This sailcloth comes in a natural gold hue, and it’s quite a vivid one at that.
Technora is an aramid sailcloth that’s also from Teijin but produced in Japan. This sailcloth is best as X-ply bias support for laminate sailcloth, as it can’t handle as much flex fatigue, nor does it have a lot of modulus strength. Technora stands out because the sails are black, but they’re dyed that way from their natural gold color.
Few types of sailcloth exceed the capabilities of Kevlar. DuPont first manufactured these sails in 1971, and they’ve been favored for racing sails ever since, especially Type 49 and Type 29.
Type 29 Kevlar reduces flex loss, but it has a lower modulus strength compared to Type 49, which is 50 percent stronger. Over the years, DuPont has also created Kevlar Type 129, Type 149, and Type 159 sailcloth, but these aren’t as common in the world of sailing.
Kevlar can lose strength if the sails fold or flex too often, especially if conditions are sunny.
Polyethylene naphthalate or PEN became popularized by Honeywell’s PEN sailcloth called Pentex. This polyester-based sailcloth can stretch up to 40 percent further than similar materials, which already gives it two times the flexibility of Kevlar 29 sailcloth.
Pentex or PEN sailcloth is woven less tightly due to its reduced shrinkage, so Honeywell uses resin in Pentex to make up for it. However, the addition of the resin can accelerate degradation of the sailcloth quality.
Polyester sailcloth uses polyethylene terephthalate or PET material. The best-known polyester sailcloth is made by Dacron. For racing, PET sailcloth lacks in some areas, but everyday sailors love this sailcloth since it’s generally pretty durable and doesn’t cost much. Also, if the sails get wet, PET dries a lot faster than other sailcloth. Further, PET sailcloth is good at resisting UV damage and abrasiveness.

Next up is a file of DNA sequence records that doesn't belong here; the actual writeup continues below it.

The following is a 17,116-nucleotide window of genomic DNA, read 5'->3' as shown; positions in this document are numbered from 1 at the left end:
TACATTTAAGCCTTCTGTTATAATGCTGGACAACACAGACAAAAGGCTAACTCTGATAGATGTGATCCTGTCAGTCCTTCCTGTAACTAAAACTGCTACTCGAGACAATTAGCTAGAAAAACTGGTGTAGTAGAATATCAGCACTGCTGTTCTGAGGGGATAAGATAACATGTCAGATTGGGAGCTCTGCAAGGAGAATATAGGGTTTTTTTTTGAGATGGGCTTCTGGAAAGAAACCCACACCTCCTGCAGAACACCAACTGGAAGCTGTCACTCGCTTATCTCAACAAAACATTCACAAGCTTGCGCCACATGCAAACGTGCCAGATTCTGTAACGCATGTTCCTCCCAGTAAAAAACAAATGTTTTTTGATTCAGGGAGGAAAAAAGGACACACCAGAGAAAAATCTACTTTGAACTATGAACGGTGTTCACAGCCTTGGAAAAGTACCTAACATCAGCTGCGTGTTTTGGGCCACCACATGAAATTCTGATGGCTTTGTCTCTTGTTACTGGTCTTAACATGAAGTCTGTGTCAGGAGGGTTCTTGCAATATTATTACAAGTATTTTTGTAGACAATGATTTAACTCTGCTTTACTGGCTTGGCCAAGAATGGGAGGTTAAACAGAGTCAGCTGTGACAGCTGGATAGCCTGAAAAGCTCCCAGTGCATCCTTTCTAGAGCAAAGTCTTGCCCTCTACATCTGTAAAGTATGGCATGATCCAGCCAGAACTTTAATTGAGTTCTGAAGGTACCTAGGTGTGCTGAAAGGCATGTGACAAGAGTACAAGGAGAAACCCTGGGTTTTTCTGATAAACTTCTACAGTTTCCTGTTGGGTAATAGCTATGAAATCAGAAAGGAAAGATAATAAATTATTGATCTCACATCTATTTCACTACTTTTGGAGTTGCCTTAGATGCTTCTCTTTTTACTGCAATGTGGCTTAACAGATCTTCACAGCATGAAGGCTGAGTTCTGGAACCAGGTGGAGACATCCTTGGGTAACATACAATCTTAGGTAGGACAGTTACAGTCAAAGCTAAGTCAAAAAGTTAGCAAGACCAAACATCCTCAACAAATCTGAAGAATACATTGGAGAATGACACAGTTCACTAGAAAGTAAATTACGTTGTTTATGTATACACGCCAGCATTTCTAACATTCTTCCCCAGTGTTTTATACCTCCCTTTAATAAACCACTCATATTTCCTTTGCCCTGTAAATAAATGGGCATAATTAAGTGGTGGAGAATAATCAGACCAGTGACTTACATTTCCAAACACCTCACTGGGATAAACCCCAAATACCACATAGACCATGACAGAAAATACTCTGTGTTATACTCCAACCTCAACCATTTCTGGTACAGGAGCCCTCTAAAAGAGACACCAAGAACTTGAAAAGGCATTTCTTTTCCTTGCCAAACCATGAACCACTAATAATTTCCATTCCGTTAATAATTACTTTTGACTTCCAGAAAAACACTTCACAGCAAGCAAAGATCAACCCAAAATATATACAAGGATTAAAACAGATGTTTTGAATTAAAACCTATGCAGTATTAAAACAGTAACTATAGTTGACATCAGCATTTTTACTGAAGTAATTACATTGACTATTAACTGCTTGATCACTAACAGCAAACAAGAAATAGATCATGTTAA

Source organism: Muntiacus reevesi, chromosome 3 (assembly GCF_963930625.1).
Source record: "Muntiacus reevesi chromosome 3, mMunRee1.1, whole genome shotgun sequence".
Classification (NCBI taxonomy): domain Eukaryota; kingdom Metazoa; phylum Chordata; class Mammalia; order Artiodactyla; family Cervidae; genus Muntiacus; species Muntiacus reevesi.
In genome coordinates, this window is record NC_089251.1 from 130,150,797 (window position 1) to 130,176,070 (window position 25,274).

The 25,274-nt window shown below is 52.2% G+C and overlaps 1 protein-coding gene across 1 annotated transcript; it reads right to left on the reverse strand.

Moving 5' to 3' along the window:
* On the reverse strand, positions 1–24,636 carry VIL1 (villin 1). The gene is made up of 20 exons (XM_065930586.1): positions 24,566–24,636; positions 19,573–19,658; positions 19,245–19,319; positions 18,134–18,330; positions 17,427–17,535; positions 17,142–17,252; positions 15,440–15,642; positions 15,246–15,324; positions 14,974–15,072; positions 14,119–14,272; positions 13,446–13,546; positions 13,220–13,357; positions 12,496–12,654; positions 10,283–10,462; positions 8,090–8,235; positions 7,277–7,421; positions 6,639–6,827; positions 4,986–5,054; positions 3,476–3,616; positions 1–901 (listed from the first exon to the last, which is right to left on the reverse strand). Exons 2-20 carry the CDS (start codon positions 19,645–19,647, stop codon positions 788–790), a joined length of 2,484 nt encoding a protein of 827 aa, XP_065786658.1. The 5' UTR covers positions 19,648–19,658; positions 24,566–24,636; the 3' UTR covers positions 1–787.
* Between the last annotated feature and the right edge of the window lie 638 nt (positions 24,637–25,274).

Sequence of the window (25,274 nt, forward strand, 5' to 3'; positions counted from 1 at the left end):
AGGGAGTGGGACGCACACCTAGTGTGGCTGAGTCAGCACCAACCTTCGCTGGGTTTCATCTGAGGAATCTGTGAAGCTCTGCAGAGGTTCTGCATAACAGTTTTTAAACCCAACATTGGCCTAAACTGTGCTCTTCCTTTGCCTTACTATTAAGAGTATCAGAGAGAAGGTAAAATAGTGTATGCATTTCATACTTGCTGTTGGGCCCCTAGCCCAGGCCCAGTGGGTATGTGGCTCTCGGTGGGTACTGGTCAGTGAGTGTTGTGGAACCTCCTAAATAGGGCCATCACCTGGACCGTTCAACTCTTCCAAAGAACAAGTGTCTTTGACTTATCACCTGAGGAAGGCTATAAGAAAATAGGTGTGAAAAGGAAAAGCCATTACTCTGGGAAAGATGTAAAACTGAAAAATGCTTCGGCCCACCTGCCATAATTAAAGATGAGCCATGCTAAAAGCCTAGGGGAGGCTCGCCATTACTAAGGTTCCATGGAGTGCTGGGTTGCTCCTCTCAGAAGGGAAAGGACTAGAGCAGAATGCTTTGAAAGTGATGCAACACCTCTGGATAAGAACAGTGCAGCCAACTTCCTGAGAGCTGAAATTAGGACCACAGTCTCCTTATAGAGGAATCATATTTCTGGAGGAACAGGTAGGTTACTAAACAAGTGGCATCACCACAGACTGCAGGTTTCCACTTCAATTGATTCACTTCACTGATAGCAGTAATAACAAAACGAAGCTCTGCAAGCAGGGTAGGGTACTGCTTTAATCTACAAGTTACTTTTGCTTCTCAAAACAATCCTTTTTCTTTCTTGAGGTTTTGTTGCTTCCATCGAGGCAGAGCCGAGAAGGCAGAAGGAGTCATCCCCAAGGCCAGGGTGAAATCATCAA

Can You Dye Sailcloth?
Now that you understand more about sailcloth, let’s go back to your original question. Can you dye it?
Since most boat sailcloth is made of polyester or a polyblend, the answer is no. Your color of choice would adhere to the synthetic sailcloth initially, but not to the point of saturation. That’s an important distinction, as when a dye saturates, it gets deep into the fibers of the sailcloth and remains longer.
Instead, dyeing polyblend only coats the sailcloth fibers. This is sufficient for the time being, but when your sailcloth inevitably gets wet, since the polyblend didn’t saturate into the sailcloth, your sails will begin losing color. Before you know it, a few times out on the water and all the color is gone from your sailcloth.
You can dye pure cotton sailcloth, but considering this material isn’t used for boat sails, that’s kind of a moot point.
Can You Dye Dacron Sails?
What if you bought pure white Dacron sails in the hope of dyeing these? As we discussed in an earlier section, Dacron is PET sailcloth, aka polyethylene terephthalate, which is a type of polyester. Thus, dying it won’t create lasting results, only short-term ones until the dye eventually washes out.
If your sailcloth is by Diolen, Trevira, Tetoron, or Terylene, these companies also make PET sailcloth that’s ineligible to be dyed.
What Are Your Options for Adding Color to Your Boat Sails?
It’s a little disappointing to hear that you can’t dye your sailcloth, as you were really looking forward to improving the overall look of your sailboat. Does this mean you have no way of imparting color to the sails?
Not necessarily. Here are three alternate methods you might consider instead.
According to the SailboatOwners forum, sailors have had good results painting their Dacron sails instead of dying them. One poster said that Dacron’s brand of polyester sailcloth can be stained using oil-based paints.
How long the paint might stick to the sailcloth is anyone’s guess, but you’re better off painting than dyeing when it comes to Dacron.
You can also contact a professional dyeing service and see what they can do with your sails. Even the pros can’t make dye saturate into certain types of sailcloth, but they might be able to recommend you similar materials that can be colored.
Buying New Sails
This 2015 article from sailing resource Scuttlebutt Sailing News covers the history of sail colors from the 1960s to today. In short, color has become more and more common in sails over the decades, with a lot of variety available today.
The article mentions one sailcloth manufacturer called Hobie that you might want to look into. Some of their sails are a little expensive, but they’re definitely colorful!
You can’t dye most sailcloth because the polyester cannot absorb the color sufficiently enough for it to last. Painting sailcloth instead might work, especially Dacron. All the best with sailing.